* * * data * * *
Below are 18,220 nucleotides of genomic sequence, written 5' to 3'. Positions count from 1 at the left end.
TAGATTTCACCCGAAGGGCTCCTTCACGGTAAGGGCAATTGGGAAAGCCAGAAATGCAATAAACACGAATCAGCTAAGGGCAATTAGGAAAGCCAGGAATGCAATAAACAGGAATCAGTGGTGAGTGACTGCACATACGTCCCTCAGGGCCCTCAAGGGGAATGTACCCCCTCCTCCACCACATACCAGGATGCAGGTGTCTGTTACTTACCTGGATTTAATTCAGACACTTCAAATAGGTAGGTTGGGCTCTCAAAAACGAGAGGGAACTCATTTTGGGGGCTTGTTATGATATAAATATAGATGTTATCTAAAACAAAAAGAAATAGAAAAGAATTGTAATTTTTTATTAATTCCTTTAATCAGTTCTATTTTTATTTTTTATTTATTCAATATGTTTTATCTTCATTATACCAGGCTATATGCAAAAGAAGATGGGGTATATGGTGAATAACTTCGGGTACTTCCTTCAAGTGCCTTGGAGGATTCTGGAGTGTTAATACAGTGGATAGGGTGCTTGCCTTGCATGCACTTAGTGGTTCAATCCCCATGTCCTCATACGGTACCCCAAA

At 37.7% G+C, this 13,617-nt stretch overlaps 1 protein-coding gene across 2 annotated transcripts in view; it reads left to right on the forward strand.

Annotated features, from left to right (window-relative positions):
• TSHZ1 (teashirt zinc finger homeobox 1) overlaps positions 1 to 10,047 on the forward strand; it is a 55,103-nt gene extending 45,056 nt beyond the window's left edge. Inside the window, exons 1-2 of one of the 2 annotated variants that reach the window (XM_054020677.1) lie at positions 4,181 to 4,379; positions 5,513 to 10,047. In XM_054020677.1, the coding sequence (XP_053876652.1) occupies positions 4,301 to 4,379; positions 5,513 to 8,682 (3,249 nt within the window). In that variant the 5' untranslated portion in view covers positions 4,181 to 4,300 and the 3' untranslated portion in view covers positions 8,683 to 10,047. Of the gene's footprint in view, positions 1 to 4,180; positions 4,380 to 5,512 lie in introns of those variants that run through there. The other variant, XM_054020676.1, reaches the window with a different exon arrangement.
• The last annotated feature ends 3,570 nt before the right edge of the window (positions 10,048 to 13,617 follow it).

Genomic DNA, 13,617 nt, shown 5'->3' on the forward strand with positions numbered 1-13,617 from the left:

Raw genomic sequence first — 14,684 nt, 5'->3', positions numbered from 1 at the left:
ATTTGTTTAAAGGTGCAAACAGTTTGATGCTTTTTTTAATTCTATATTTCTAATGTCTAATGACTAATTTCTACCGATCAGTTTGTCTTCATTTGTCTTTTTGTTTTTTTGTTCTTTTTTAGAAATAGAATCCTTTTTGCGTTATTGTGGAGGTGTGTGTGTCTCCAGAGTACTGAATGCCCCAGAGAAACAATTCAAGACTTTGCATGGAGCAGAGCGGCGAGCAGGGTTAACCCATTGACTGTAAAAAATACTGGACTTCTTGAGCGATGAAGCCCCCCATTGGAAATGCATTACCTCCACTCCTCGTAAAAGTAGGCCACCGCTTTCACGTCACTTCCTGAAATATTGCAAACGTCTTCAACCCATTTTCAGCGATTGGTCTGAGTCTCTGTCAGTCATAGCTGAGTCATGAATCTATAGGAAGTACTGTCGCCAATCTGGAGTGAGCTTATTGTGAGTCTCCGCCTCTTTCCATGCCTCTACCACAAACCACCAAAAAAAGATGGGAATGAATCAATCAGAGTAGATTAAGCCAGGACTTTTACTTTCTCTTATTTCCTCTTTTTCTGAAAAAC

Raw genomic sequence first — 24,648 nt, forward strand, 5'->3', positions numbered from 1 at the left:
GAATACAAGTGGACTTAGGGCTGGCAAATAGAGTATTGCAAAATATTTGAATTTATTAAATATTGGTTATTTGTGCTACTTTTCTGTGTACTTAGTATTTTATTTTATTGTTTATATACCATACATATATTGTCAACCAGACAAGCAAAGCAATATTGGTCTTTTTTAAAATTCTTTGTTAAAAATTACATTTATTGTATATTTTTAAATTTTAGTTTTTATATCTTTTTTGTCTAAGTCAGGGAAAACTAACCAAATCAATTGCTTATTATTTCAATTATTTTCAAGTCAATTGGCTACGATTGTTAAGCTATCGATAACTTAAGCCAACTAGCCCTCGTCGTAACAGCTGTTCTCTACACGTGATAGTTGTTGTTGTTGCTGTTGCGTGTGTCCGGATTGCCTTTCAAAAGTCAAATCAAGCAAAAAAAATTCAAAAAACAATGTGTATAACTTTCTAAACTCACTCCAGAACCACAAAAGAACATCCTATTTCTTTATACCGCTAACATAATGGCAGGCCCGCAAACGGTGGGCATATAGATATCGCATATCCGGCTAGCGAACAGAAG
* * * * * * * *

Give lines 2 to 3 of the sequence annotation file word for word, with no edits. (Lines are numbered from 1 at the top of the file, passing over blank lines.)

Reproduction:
TAGATTTCACCCGAAGGGCTCCTTCACGGTAAGGGCAATTGGGAAAGCCAGAAATGCAATAAACACGAATCAGCTAAGGGCAATTAGGAAAGCCAGGAATGCAATAAACAGGAATCAGTGGTGAGTGACTGCACATACGTCCCTCAGGGCCCTCAAGGGGAATGTACCCCCTCCTCCACCACATACCAGGATGCAGGTGTCTGTTACTTACCTGGATTTAATTCAGACACTTCAAATAGGTAGGTTGGGCTCTCAAAAACGAGAGGGAACTCATTTTGGGGGCTTGTTATGATATAAATATAGATGTTATCTAAAACAAAAAGAAATAGAAAAGAATTGTAATTTTTTATTAATTCCTTTAATCAGTTCTATTTTTATTTTTTATTTATTCAATATGTTTTATCTTCATTATACCAGGCTATATGCAAAAGAAGATGGGGTATATGGTGAATAACTTCGGGTACTTCCTTCAAGTGCCTTGGAGGATTCTGGAGTGTTAATACAGTGGATAGGGTGCTTGCCTTGCATGCACTTAGTGGTTCAATCCCCATGTCCTCATACGGTACCCCAAA

At 37.7% G+C, this 13,617-nt stretch overlaps 1 protein-coding gene across 2 annotated transcripts in view; it reads left to right on the forward strand.